Research published in January found that “On average, users over 65 [on Facebook] shared nearly seven times as many articles from fake news domains as the youngest age group.” Similar findings have come from studies looking at the spread of false information on Twitter and at web browsing in general around the 2016 election.
“People over 60 or 65 seem to be especially prone to consuming and sharing fake news and online misinformation more generally,” Brendan Nyhan, a political science professor at the University of Michigan and a coauthor of one of the studies, told BuzzFeed News.
As Coler noted, boomers are also big consumers of content from hyperpartisan political Facebook pages, which drive huge engagement on the platform by stoking partisan passion via memes and articles. Nicole Hickman James spent years working for a publisher that ran both liberal and conservative hyperpartisan Facebook pages and associated websites. She says over time she tailored her articles to older readers because they were the most engaged audience.
“Like a popular post was always ‘X celebrity slams Trump.’ If that celeb was Jennifer Lawrence I wouldn’t do it because for the most part boomers either don’t know of her or care for her,” she told BuzzFeed News via a Twitter direct message. “But if Barbra Streisand says something that will always do well. I kind of think of what my own parents/grandparents would be interested in.”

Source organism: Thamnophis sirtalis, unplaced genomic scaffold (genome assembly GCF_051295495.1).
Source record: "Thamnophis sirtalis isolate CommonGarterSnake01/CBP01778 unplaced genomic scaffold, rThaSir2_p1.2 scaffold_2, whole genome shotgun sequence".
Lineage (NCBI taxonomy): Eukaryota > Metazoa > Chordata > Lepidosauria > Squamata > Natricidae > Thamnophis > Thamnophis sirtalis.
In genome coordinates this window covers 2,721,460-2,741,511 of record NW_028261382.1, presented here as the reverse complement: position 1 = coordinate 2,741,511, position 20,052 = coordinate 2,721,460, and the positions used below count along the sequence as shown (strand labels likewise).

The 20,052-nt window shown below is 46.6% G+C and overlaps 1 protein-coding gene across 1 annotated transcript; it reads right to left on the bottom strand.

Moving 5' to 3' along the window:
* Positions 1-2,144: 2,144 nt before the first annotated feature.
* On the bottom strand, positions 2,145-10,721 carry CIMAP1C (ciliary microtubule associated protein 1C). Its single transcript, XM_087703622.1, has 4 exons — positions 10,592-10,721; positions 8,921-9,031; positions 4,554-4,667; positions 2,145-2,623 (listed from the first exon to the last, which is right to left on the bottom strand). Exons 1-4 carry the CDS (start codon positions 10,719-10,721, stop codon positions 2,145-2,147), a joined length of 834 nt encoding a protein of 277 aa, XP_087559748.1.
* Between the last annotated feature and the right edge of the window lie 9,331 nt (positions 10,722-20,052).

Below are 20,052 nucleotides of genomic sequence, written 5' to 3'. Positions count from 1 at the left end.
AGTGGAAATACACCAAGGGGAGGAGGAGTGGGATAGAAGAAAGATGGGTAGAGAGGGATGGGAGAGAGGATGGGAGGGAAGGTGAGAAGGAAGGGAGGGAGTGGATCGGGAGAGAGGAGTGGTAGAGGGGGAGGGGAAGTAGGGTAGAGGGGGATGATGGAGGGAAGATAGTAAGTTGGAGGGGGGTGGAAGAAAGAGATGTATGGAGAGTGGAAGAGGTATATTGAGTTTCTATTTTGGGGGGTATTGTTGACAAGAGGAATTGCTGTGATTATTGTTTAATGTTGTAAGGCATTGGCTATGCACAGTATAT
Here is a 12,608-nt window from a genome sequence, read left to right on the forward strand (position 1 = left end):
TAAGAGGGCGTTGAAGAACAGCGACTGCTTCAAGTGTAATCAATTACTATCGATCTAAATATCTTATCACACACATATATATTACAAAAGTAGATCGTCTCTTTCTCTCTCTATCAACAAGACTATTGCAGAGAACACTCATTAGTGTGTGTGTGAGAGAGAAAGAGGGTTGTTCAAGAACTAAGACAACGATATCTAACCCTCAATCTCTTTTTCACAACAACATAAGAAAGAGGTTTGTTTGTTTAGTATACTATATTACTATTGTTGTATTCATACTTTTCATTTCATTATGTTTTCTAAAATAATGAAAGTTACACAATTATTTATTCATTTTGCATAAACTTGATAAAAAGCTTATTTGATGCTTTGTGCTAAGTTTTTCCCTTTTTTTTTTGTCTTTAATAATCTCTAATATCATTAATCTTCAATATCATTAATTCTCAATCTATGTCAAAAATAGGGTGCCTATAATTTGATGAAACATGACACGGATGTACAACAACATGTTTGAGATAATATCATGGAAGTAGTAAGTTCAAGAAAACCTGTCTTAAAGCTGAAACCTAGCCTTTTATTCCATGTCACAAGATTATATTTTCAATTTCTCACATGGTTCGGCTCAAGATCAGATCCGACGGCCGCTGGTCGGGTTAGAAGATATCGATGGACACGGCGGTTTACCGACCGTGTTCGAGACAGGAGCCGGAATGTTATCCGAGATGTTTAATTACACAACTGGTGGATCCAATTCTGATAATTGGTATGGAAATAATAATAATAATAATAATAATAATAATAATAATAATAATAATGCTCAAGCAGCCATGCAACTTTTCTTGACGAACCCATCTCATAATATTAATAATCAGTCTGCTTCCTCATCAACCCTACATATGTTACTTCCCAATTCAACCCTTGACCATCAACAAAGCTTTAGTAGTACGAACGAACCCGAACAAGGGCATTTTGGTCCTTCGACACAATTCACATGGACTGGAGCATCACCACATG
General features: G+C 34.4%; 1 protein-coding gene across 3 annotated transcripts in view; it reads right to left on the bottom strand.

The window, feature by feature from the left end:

James said a lot of the people who regularly commented on her stories on Facebook or reached out to her were older. When she would occasionally pitch in to help run her employer’s hyperpartisan conservative Facebook pages, she saw the same thing. “The commenters were the same, just on the other side of the aisle. Older, very partisan, etc. And the conservative engagement was always much higher,” she said in a Twitter direct message.